Let us examine the suitability of the means to achieve the given ends. Assuming that the aim in the present case is the maintenance of law and order, the government in order to further this aim has sent thousands of additional troops to the disputed region, imposed a crippling curfew, shut down telecommunications and internet, and arrested thousands of civilians including mainstream political leaders. In such a case, this brazen exercise can never be called a suitable means, especially in a democratic welfare state that boasts about the legacy of Gautam Buddha and Mahatma Gandhi. Such means are used by coward dictatorial regimes to curb dissent and uprisings. What kind of law and order can be achieved by shutting down everything and destroying the whole economy? Such a coercive means is not only not suitable but also unsustainable and unmaintainable in all circumstances.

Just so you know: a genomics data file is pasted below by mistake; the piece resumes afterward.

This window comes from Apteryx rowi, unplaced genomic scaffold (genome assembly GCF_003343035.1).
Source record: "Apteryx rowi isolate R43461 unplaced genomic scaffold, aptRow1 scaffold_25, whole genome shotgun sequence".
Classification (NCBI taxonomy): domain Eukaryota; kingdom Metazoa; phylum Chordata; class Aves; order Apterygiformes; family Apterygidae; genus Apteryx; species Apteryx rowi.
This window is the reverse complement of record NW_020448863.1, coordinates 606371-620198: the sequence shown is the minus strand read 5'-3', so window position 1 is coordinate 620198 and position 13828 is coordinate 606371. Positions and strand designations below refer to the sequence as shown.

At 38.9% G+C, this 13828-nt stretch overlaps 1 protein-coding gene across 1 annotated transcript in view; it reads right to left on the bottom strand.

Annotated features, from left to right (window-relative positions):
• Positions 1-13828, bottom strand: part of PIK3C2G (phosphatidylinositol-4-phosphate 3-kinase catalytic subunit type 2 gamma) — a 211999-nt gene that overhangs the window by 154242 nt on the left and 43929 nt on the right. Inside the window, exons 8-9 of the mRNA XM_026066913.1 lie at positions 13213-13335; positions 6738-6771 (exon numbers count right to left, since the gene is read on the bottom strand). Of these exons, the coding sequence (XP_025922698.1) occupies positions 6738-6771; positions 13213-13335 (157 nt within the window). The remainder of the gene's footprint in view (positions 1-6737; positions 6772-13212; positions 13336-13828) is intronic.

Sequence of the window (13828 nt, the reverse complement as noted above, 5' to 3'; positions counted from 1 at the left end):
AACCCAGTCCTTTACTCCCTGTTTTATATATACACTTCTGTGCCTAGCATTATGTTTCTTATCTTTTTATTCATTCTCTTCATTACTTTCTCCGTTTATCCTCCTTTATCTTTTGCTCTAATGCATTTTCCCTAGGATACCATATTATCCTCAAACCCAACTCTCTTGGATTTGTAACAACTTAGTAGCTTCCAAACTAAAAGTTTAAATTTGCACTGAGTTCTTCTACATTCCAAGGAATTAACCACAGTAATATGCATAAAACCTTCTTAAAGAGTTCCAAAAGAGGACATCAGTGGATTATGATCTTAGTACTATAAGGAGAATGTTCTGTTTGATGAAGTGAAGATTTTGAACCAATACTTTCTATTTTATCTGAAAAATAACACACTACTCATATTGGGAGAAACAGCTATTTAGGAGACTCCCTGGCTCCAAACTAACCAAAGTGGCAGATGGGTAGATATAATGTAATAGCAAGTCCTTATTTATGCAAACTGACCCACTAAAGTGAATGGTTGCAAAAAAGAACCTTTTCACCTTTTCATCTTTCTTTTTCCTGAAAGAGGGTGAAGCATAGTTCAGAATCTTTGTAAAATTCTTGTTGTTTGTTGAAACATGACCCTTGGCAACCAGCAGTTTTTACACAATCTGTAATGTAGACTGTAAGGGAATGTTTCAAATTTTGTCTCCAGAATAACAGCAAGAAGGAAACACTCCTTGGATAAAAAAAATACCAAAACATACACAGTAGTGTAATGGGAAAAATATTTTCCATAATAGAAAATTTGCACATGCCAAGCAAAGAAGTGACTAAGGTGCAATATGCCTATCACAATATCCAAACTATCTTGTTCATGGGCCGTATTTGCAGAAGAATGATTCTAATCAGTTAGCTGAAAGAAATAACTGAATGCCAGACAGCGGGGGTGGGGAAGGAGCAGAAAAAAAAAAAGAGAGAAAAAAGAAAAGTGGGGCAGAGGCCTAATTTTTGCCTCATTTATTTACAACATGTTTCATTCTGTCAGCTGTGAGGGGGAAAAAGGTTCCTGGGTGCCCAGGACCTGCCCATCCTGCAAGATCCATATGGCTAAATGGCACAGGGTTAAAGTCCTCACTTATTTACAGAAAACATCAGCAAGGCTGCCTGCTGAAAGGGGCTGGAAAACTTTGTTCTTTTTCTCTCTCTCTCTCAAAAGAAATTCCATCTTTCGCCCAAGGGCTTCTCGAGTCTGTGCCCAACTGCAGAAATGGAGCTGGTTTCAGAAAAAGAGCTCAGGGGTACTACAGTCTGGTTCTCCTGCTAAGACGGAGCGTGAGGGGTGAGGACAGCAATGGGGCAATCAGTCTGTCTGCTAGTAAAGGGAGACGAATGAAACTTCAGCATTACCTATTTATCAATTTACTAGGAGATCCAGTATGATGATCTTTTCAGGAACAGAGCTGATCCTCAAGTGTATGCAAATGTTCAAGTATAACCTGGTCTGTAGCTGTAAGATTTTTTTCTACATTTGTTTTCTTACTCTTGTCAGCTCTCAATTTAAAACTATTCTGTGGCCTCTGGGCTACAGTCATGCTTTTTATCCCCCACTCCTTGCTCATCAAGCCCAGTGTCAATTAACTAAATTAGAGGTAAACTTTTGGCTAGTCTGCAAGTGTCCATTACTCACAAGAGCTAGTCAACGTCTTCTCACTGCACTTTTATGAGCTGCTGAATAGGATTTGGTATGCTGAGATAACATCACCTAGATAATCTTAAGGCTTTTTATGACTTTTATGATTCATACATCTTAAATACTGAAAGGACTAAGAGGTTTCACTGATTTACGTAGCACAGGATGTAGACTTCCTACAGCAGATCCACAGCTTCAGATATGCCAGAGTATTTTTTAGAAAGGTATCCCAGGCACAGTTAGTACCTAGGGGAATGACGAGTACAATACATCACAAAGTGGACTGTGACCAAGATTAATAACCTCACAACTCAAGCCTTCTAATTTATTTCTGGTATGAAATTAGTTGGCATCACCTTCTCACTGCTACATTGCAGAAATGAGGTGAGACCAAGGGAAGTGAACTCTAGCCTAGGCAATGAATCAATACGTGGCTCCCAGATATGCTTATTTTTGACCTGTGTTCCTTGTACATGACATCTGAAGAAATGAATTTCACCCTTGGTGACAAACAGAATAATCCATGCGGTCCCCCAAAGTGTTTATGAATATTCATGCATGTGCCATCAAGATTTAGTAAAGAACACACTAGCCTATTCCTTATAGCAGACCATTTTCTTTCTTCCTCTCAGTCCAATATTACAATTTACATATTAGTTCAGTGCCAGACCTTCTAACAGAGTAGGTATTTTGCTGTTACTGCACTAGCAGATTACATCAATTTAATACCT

Could there have been less restrictive but equally effective alternative? Complete shutdown and total lockdown is certainly the most extreme method to maintain law and order. It is also the least effective way as the whole functioning of society comes to a sudden halt. The purpose of law and order is to ensure smooth interaction between all organs and institutions of a society in order to facilitate its all-around progress and development. What is the point of achieving such a law and order where the society becomes a living dead which cannot freely communicate, interact and express itself ? Experiences show that coercive methods have rarely been successful in achieving desired goals. The lasting peace that can be achieved by dialogue and negotiations with concerned stakeholders cannot be achieved by muzzling dissent through the fear of the bayonet. Complete absence of dialogue, what to talk of with separatist, militant or civil society organisations, even with mainstream political parties with whom Bhartiya Janata Party has had alliances, has been the hallmark of current regime led by it in New Delhi.